But over the past 50 years the Democrats became more liberal and the Republicans became more conservative – a trend that accelerated over time. As a result, it is now easier for voters to identify which party supports policies they favor and stick with that party. One can see this in approval ratings for President Barack Obama, which also did not have large fluctuations.

The second reason public opinion regarding President Trump has been so stable is the divisive nature of the way he governs.  Trump is unpopular among Democrats because they dislike his strongly conservative policy stands and his confrontational personal style. And he is popular among Republicans for exactly the same reasons.

Trump has done little to court swing voters. His focus on culture war issues and constant conflict with the media helps keep his base motivated, but does little to appeal to swing voters who have jumbles of liberal and conservative views on different issues.

Further evidence of Trump’s polarizing nature is shown in the fact that voters have very strong opinions about him. The Fox News poll allows voters to say whether they strongly or somewhat approve (or disapprove) of Trump. In the May poll, 71 percent of voters said they strongly approved or disapproved of Trump, while only 26 percent were in the category of somewhat approving or disapproving of him.

This level of intensity of opinion is rare. For example, 62 percent of voters had strong opinions about President Obama according to the 2012 exit poll (29 percent strongly approved; 33 percent strongly disapproved).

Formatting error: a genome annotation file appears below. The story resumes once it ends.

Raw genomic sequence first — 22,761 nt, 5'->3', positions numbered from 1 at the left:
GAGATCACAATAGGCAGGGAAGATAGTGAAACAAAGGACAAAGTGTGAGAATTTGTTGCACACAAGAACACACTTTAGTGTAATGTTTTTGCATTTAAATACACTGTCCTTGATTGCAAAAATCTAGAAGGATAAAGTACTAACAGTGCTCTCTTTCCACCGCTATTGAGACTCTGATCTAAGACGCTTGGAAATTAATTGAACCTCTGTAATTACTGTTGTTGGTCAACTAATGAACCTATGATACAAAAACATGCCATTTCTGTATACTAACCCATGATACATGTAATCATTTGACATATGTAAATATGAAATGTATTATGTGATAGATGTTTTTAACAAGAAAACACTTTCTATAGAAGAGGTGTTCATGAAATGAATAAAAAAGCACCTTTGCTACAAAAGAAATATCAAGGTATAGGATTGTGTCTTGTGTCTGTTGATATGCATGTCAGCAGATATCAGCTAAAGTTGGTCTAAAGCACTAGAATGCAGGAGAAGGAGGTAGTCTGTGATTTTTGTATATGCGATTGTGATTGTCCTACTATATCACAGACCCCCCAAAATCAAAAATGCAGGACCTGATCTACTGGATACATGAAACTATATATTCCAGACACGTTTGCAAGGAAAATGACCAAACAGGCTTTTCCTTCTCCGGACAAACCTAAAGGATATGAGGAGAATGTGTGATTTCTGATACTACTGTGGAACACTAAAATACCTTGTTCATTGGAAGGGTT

In 2004, voters had even more intense opinions about President George W. Bush. Exit polls show that 67 percent had a strong opinion (33 percent strongly approved; 34 percent strongly disapproved). And it is worth noting that those numbers were recorded at the end of an intense reelection campaign. President Trump’s numbers are recorded at the early stages of his reelection campaign.

Of course, President Trump’s numbers have always been marked by intense opinions. In each of the 36 Fox News polls taken during his presidency, the percentage of voters with strong opinions about him has matched or exceeded the 67 percent number for George W. Bush. And in two-thirds of those polls, the combination of strong approval and strong disapproval was over 70 percent.


Voters seem to have made up their minds about President Trump early, and are fixed in their opinions about him. The fact that his numbers have moved so little across his presidency shows that voters know what they think about the president.

If you want President Trump to win reelection this November, these numbers are bad news. When presidents run for reelection, the campaign is often seen as a referendum on their leadership.

For each of these measures above, a majority of Americans have a negative opinion of President Trump. In all, 54 percent disapprove of the job he is doing as president, 55 percent have an unfavorable impression of him, and 52 percent say they will vote for another candidate.


Of course, there is still plenty of time for Trump and his supporters to make their case to the nation about why he should be reelected. Trump won in 2016 by driving down public approval of his opponent through caustic attacks on her character and integrity; he’s likely to do the same in the next few months.

But for Trump to get another four years in office, he must convince voters to change their minds about him. He has failed to do so for more than three years, and now faces a challenging task doing so in the midst of a pandemic and racial strife.